Yes, he said that. He doesn't really have to use his imagination, though. The world he longs for, so annoyingly foiled here in America by the Constitution, has existed in many places at many times. The communists, for instance. The Soviet authorities had all the powers De Blasio pines for. Even today, there's Venuzuela, Cuba, North Korea...check, check, check. It's a super system.
Students of history, of which there are vanishingly few, know that fascists gave themselves the same authority. In fact, there are only a couple of substantive differences between communism and fascism. Fascism, being the more open minded of the two philosophies, tolerated a certain amount of private enterprise, so long as these enterprises did the bidding of the state at all times. It's unclear from De Blasio's quote which side of the communist/fascist fence he might fall, at least as it pertains to the existence of any sort of nominally private property. The way I read it, he leans fascist, in that he would tolerate the existence of private developers, so long as they followed his precise instructions. Perhaps some descendant of Albert Spear's is for hire?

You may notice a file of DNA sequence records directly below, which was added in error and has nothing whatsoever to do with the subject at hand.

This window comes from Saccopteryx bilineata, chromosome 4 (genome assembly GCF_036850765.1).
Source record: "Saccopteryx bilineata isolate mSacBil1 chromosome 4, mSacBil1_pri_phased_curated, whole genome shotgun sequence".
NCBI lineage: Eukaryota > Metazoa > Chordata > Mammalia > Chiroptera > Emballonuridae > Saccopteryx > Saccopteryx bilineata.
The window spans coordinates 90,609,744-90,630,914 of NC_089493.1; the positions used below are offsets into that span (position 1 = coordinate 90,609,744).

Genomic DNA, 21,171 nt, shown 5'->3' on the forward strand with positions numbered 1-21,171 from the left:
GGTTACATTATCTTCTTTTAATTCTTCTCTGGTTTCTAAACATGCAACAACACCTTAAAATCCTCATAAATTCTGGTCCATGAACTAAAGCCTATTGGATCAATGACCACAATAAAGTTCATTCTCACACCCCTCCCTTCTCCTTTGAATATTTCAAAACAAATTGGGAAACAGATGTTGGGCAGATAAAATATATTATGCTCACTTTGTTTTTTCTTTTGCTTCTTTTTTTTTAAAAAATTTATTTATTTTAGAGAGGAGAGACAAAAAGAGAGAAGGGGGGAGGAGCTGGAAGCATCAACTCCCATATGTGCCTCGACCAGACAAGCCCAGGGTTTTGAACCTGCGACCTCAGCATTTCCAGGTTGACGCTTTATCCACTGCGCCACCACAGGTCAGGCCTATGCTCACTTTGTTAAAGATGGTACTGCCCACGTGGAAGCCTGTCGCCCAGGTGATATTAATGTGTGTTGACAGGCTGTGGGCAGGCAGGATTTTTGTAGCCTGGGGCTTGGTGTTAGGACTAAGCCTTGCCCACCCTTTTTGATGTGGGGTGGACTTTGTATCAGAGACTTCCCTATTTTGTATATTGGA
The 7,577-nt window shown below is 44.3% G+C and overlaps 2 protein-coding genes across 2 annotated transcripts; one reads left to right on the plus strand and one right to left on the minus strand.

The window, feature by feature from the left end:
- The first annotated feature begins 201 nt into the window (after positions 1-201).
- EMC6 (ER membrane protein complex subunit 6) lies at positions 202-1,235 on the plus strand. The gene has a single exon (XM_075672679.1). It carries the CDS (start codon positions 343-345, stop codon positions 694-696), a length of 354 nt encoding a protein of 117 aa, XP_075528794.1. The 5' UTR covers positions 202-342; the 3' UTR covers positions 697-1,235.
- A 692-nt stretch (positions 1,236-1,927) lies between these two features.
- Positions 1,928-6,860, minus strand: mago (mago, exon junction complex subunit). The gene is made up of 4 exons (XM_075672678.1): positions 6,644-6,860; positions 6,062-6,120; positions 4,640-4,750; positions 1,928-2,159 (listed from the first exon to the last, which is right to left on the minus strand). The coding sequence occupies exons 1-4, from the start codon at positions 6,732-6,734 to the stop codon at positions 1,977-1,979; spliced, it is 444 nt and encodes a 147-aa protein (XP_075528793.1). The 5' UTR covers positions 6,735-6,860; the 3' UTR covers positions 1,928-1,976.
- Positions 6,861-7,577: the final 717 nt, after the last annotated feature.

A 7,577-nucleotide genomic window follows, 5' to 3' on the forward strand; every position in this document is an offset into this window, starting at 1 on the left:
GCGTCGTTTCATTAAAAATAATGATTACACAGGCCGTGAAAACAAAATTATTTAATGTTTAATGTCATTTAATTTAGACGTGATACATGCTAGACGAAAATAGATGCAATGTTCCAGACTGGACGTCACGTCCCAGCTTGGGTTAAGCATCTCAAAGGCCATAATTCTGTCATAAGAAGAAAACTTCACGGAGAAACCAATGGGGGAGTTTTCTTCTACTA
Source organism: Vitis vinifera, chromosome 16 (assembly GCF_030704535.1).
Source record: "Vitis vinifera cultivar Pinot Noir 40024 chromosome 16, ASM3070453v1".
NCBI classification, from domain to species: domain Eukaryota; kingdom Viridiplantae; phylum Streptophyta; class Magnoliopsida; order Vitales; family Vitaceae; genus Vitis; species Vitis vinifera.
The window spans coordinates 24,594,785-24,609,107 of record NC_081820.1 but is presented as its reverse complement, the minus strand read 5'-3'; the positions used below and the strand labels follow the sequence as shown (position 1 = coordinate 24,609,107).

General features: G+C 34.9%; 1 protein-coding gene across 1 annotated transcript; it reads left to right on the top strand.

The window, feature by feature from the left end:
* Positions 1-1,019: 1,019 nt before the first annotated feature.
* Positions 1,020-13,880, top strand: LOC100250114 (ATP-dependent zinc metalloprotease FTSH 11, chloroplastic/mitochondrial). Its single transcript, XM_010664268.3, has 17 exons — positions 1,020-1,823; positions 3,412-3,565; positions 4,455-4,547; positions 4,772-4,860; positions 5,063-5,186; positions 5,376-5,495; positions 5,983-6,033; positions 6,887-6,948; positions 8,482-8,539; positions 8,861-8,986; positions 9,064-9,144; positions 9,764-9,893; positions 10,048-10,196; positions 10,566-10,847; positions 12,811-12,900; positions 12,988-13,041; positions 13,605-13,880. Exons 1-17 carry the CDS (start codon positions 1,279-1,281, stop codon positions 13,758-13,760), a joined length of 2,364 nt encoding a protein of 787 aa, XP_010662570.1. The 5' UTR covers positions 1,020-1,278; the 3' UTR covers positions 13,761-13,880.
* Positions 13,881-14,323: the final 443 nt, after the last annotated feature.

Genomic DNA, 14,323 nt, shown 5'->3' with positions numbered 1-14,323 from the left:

I suppose it's at this point I should remind everyone what the word "Nazi" stood for: National Socialist Party. Yes, Adolph Hitler, the all-purpose boogie man of the left, was a big government man through and through. But, you know, whatever. The true test of a belief isn't its provable truth, but its utility.
Someone once said that. Wish I could remember who.
And yet, we should be balanced about this. There are those on the right, if only a handful, that summon Hitler's ghost. Like, say, these people...
To listen to your typical campus activist, they number in the millions. It looks like there are maybe half a dozen in the picture. When they gather, they are usually outnumbered by counter protesters and the media by about 100 to 1. But how useful these handfuls are to the left!